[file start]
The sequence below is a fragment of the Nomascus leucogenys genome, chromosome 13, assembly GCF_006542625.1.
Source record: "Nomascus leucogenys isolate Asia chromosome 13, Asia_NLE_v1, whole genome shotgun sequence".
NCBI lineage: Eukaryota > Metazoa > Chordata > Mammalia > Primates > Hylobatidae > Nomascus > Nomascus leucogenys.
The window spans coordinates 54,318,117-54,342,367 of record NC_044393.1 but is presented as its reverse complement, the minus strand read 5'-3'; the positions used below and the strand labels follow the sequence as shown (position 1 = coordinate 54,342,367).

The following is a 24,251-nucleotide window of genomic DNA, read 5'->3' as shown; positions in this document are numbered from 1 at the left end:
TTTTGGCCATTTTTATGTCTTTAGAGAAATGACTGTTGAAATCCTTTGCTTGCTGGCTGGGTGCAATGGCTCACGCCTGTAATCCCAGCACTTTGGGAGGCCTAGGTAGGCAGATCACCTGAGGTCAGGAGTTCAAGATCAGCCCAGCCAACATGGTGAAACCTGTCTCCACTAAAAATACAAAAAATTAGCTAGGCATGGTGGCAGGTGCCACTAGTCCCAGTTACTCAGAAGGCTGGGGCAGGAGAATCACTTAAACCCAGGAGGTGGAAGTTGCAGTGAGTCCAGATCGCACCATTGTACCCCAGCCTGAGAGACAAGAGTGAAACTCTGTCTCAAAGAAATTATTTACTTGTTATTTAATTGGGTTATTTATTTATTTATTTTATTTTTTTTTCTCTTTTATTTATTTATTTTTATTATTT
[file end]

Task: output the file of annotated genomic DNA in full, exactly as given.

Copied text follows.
The sequence below is a fragment of the Nomascus leucogenys genome, chromosome 13, assembly GCF_006542625.1.
Source record: "Nomascus leucogenys isolate Asia chromosome 13, Asia_NLE_v1, whole genome shotgun sequence".
NCBI lineage: Eukaryota > Metazoa > Chordata > Mammalia > Primates > Hylobatidae > Nomascus > Nomascus leucogenys.
The window spans coordinates 54,318,117-54,342,367 of record NC_044393.1 but is presented as its reverse complement, the minus strand read 5'-3'; the positions used below and the strand labels follow the sequence as shown (position 1 = coordinate 54,342,367).

The following is a 24,251-nucleotide window of genomic DNA, read 5'->3' as shown; positions in this document are numbered from 1 at the left end:
TTTTGGCCATTTTTATGTCTTTAGAGAAATGACTGTTGAAATCCTTTGCTTGCTGGCTGGGTGCAATGGCTCACGCCTGTAATCCCAGCACTTTGGGAGGCCTAGGTAGGCAGATCACCTGAGGTCAGGAGTTCAAGATCAGCCCAGCCAACATGGTGAAACCTGTCTCCACTAAAAATACAAAAAATTAGCTAGGCATGGTGGCAGGTGCCACTAGTCCCAGTTACTCAGAAGGCTGGGGCAGGAGAATCACTTAAACCCAGGAGGTGGAAGTTGCAGTGAGTCCAGATCGCACCATTGTACCCCAGCCTGAGAGACAAGAGTGAAACTCTGTCTCAAAGAAATTATTTACTTGTTATTTAATTGGGTTATTTATTTATTTATTTTATTTTTTTTTCTCTTTTATTTATTTATTTTTATTATTT